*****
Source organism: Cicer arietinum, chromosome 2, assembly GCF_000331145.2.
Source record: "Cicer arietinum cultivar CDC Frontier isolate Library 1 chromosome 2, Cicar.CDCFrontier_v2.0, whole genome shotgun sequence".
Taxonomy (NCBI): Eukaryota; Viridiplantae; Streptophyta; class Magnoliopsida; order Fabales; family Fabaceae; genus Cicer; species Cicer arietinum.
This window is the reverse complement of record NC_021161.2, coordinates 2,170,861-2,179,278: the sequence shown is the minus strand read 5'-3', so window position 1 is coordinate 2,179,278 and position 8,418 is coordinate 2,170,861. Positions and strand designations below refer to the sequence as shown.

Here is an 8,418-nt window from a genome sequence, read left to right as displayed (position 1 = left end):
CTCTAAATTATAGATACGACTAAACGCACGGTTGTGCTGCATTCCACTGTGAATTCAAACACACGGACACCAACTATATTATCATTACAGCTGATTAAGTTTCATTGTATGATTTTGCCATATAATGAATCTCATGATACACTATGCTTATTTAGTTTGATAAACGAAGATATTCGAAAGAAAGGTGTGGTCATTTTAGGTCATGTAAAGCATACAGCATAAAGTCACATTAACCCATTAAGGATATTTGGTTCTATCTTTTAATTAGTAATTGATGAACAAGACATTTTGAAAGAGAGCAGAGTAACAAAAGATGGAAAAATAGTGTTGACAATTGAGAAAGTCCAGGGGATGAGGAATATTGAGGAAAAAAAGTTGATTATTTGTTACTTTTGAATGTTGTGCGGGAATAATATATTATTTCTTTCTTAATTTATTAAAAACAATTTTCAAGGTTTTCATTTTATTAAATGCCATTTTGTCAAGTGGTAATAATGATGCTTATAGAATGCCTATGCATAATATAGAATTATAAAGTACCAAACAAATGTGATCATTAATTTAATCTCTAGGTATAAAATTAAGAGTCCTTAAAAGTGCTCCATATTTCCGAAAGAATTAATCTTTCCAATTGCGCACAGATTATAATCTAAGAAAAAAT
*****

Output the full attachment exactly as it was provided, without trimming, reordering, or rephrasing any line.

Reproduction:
Source organism: Cicer arietinum, chromosome 2, assembly GCF_000331145.2.
Source record: "Cicer arietinum cultivar CDC Frontier isolate Library 1 chromosome 2, Cicar.CDCFrontier_v2.0, whole genome shotgun sequence".
Taxonomy (NCBI): Eukaryota; Viridiplantae; Streptophyta; class Magnoliopsida; order Fabales; family Fabaceae; genus Cicer; species Cicer arietinum.
This window is the reverse complement of record NC_021161.2, coordinates 2,170,861-2,179,278: the sequence shown is the minus strand read 5'-3', so window position 1 is coordinate 2,179,278 and position 8,418 is coordinate 2,170,861. Positions and strand designations below refer to the sequence as shown.

Here is an 8,418-nt window from a genome sequence, read left to right as displayed (position 1 = left end):
CTCTAAATTATAGATACGACTAAACGCACGGTTGTGCTGCATTCCACTGTGAATTCAAACACACGGACACCAACTATATTATCATTACAGCTGATTAAGTTTCATTGTATGATTTTGCCATATAATGAATCTCATGATACACTATGCTTATTTAGTTTGATAAACGAAGATATTCGAAAGAAAGGTGTGGTCATTTTAGGTCATGTAAAGCATACAGCATAAAGTCACATTAACCCATTAAGGATATTTGGTTCTATCTTTTAATTAGTAATTGATGAACAAGACATTTTGAAAGAGAGCAGAGTAACAAAAGATGGAAAAATAGTGTTGACAATTGAGAAAGTCCAGGGGATGAGGAATATTGAGGAAAAAAAGTTGATTATTTGTTACTTTTGAATGTTGTGCGGGAATAATATATTATTTCTTTCTTAATTTATTAAAAACAATTTTCAAGGTTTTCATTTTATTAAATGCCATTTTGTCAAGTGGTAATAATGATGCTTATAGAATGCCTATGCATAATATAGAATTATAAAGTACCAAACAAATGTGATCATTAATTTAATCTCTAGGTATAAAATTAAGAGTCCTTAAAAGTGCTCCATATTTCCGAAAGAATTAATCTTTCCAATTGCGCACAGATTATAATCTAAGAAAAAAT